Researchers develop sensors for extreme conditions in several critical industries

Business Industry Insights Technology

Several critical industries – aerospace, defense, energy, and transportation – that have extreme environments require sensors to measure and monitor numerous variables under harsh conditions for human safety and the integrity of mechanical systems.

The petrochemical industry, for instance, requires monitoring of pipeline pressures at climes ranging from hot deserts to arctic cold. Several nuclear reactors operate in a temperature range of 300 – 1000 degrees Celsius, while deep geothermal wells have temperatures as high as 600 degrees Celsius.

In a new development, a team of researchers at the University of Houston has developed a new sensor that is functional in temperatures as high as 1650 degrees Fahrenheit or 900 degrees Celsius.

“Reliable, highly sensitive, and durable sensors that can withstand such extreme environments are necessary for the maintenance, efficiency, and integrity of these applications, stated the corresponding author of the research.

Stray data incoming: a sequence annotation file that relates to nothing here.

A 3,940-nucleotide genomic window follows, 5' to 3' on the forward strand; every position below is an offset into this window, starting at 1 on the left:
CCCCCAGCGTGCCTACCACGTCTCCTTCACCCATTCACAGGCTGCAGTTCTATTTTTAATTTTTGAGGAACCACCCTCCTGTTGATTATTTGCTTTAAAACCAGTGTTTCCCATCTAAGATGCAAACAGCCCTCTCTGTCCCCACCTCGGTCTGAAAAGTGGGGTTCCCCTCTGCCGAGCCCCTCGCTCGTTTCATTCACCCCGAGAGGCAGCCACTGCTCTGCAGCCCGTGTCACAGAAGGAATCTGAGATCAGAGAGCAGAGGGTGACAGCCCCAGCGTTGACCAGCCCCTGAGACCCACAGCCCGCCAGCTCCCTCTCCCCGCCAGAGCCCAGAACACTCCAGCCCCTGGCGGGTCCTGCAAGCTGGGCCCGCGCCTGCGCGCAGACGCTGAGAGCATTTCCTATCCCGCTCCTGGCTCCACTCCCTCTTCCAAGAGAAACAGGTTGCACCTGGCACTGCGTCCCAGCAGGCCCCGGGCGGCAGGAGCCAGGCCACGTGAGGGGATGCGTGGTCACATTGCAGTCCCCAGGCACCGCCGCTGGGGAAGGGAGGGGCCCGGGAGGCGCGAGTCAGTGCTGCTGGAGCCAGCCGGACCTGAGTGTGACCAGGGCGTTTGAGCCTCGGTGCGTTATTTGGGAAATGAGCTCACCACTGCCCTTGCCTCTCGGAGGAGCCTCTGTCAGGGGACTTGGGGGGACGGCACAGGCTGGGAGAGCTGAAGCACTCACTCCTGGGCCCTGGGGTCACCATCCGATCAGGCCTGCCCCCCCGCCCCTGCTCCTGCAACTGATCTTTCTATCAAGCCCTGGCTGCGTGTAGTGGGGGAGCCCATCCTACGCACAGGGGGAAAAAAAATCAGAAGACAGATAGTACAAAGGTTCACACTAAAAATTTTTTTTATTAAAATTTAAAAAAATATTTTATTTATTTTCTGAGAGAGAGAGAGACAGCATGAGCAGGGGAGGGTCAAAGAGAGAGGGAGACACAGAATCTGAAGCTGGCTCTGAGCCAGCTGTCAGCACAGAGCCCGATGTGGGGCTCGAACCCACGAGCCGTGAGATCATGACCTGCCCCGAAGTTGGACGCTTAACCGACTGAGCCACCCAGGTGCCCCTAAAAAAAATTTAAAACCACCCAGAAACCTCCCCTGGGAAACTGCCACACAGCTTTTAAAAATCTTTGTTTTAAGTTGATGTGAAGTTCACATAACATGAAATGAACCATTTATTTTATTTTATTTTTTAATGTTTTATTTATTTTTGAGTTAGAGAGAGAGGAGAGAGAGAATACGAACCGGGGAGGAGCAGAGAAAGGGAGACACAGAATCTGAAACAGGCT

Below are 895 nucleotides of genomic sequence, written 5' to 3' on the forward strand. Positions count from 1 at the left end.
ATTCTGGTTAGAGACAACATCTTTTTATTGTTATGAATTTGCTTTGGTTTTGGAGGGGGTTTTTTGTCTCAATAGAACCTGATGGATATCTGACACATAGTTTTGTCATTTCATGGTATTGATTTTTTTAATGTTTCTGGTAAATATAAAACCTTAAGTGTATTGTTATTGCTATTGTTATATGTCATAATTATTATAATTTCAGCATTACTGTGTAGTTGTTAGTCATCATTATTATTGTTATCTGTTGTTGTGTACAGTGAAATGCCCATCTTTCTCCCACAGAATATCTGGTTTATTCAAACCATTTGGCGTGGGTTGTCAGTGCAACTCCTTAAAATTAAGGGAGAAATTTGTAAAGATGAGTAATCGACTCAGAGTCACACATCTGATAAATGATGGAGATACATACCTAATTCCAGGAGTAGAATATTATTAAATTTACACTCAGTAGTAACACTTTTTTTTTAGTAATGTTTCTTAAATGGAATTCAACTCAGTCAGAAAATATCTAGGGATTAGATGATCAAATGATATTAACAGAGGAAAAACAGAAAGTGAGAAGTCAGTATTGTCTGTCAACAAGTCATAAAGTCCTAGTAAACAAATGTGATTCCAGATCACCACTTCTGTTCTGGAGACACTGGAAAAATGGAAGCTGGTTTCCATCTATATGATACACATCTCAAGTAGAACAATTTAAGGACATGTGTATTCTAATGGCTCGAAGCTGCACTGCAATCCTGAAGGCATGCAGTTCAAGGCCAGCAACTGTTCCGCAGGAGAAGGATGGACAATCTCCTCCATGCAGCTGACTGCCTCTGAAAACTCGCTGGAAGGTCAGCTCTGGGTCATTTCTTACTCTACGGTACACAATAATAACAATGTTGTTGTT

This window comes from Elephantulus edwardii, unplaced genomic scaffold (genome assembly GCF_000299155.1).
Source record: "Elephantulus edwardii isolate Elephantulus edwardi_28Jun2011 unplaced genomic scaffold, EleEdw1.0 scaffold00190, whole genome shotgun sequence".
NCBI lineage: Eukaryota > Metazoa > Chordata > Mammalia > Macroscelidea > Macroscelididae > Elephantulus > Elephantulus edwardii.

The study is published in the journal Advanced Functional Materials.

Earlier, the University of Houston team developed a 111-N piezoelectric pressure sensor from single-crystalline Gallium Nitride thin films for extreme environment applications. On the downside, the sensitivity of the sensor reduces at temperatures above 350 degrees Celsius, which is marginally higher than conventional transducers manufactured of lead zirconate titanate.

According to the findings of the team, the reduction in sensitivity was due to the insufficient bandgap. The team developed a sensor with aluminum nitride to test the hypothesis.

The hypothesis was proven by subjecting the sensor to temperatures of nearly 1000 degrees Celsius, which is the highest operating temperature among piezoelectric sensors, stated the first author of the article.

Meanwhile, the researchers were excited to find aluminum nitride offers a wider bandgap and a higher temperature range than Gallium Nitride. However, the technical challenges associated with the synthesis and fabrication of flexible, high-quality thin film aluminum nitride.

Edward Turner

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